William Lopez, clinical assistant professor in the school of public health, determines people of color are more vastly affected by these facilities.
William D. Lopez is a Clinical Assistant Professor at the University of Michigan School of Public Health and Faculty Director of Public Scholarship at the National Center for Institutional Diversity. He is the author of the book, Separated: Family and Community in the Aftermath of an Immigration Raid, published by Johns Hopkins University Press.
As a Clinical Assistant Professor, Dr. Lopez teaches “Health Impacts of Immigration Law Enforcement in the U.S.” This class focuses on the violence of immigration enforcement on the individual, family, and community levels and asks what we, as researchers and advocates, can do to address it. Themes include militarized immigration raids, ICE and local police collaboration, routinized fear, the stigma of being targeted by ICE, and the links between state violence in Latinx, Arab and Muslim, and Black communities. His current public health research considers 1) the ways in which fear of immigration enforcement impacts health service utilization in mixed-status communities and 2) community responses to large scale immigration work raids. Dr. Lopez also teaches a variety of public health classes, such as Health Program Planning and Health Communication, both residentially and online.
As the Faculty Director of Public Scholarship, William leads efforts to support the production, dissemination, and application of public scholarship, and is the managing editor of Spark, the online magazine of the NCID.
William has been fortunate to collaborate both in his research and advocacy with the Washtenaw Interfaith Coalition for Immigrant Rights and Synod Community Services, which operate the Washtenaw County ID Program.
COVID-19 in Prisons and Meat Packing Plants
COVID-19 has taken a large toll on communities of color, with rates of infection and death much higher in these communities than among their white counterparts. Much of the infection rates in communities of color can be attributed to the ways the US has historically profited from the treatment and exploitation of individuals in these communities. Prisons, whose profit is made by housing a disproportionate number of African Americans and Latinos specifically by reducing space between prisoners and limiting access to water, hygiene, and sanitation. In these spaces, social distancing is impossible. Thus, prisons, as well as other incarceration facilities like jails and detention centers, cluster together many people of color in spaces in which it is impossible to follow the CDC guidelines for social distancing and frequent hand washing.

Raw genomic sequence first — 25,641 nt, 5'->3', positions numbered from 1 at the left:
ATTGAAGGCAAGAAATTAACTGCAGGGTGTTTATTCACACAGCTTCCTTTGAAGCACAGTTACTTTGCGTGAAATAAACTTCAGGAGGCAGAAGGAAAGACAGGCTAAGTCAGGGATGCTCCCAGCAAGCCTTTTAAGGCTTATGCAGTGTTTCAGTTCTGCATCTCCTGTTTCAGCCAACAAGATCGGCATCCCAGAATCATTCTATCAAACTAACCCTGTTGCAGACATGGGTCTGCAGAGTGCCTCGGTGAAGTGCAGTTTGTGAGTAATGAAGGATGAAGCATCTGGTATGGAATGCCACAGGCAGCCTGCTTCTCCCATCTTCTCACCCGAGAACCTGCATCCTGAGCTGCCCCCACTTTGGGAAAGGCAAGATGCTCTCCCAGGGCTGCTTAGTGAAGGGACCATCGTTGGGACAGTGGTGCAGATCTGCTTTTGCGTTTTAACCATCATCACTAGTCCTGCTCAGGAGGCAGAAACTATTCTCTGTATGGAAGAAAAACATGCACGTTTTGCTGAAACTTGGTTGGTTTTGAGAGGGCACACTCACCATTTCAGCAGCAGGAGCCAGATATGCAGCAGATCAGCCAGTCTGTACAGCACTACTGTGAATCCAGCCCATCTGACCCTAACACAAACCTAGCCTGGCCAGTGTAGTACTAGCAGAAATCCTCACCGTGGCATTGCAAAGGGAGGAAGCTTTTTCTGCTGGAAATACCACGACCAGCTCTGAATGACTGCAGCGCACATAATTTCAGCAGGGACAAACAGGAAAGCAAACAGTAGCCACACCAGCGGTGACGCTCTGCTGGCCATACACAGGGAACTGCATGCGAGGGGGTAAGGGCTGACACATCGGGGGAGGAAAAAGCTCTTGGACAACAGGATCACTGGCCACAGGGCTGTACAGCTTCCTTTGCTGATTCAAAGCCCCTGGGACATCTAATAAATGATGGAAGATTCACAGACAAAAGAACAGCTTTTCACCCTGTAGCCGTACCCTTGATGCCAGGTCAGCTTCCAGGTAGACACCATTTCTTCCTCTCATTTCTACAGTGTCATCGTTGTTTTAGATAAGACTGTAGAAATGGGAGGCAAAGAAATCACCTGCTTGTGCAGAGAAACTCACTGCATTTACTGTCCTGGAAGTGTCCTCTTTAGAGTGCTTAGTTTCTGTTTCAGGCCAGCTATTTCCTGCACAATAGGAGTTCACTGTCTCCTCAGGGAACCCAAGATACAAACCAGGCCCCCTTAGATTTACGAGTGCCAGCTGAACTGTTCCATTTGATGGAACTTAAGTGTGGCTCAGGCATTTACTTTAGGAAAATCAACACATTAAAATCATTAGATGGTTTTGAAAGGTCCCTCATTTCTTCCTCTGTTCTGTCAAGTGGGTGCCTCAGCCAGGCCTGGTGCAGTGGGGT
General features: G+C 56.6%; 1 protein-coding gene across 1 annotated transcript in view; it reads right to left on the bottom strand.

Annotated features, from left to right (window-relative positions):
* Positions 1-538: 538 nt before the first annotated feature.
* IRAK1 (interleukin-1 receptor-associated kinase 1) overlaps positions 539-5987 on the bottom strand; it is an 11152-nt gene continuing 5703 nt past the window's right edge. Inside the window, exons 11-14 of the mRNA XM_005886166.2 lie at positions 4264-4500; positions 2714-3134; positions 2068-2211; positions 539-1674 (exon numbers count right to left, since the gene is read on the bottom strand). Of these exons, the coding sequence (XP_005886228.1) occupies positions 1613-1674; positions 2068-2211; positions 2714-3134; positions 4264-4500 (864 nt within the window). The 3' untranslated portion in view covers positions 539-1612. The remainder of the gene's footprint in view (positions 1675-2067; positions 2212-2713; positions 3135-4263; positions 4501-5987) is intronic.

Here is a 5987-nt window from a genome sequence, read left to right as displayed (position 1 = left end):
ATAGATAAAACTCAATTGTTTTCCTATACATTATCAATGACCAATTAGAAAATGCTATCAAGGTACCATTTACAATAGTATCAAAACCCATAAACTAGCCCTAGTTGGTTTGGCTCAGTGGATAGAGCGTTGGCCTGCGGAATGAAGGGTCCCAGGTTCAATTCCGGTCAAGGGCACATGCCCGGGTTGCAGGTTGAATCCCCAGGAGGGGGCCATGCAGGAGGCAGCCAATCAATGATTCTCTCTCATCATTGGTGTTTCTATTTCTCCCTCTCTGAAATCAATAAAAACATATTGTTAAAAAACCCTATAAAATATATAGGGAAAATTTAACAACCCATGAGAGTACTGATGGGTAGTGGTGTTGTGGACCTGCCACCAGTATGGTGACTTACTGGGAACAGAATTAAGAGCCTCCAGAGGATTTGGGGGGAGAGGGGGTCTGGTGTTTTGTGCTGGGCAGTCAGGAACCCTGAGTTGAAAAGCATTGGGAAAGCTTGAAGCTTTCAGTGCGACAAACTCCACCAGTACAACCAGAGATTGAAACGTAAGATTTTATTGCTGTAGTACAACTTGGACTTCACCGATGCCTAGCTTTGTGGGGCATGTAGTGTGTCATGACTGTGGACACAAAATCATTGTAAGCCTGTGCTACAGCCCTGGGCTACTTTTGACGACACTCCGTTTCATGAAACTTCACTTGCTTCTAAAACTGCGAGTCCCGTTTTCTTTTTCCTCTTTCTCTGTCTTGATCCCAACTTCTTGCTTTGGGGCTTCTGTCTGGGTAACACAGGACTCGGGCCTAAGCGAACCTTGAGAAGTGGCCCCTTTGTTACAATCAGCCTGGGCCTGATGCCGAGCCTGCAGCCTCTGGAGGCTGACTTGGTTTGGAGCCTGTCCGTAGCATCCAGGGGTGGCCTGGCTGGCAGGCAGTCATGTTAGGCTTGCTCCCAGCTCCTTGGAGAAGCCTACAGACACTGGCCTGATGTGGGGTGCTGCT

And while correctional facilities account for the largest coronavirus outbreak clusters, they are followed closely behind by food processing plants. These food plants mirror prison conditions in notable ways, including a lack of space between people, little access to facilities to wash hands, and crowded spaces for eating and socializing. These facilities, often staffed by African Americans and Latinos, some of whom are undocumented, further drive up rates of coronavirus infection in communities of color. When workers are undocumented, the threat of deportation further insulates companies from legitimate complaints by at-risk employees.
If we want to address the health inequities exacerbated by the COVID-19 pandemic, we must consider the US institutions that shape the lives of communities of color, and have benefited historically from their exploitation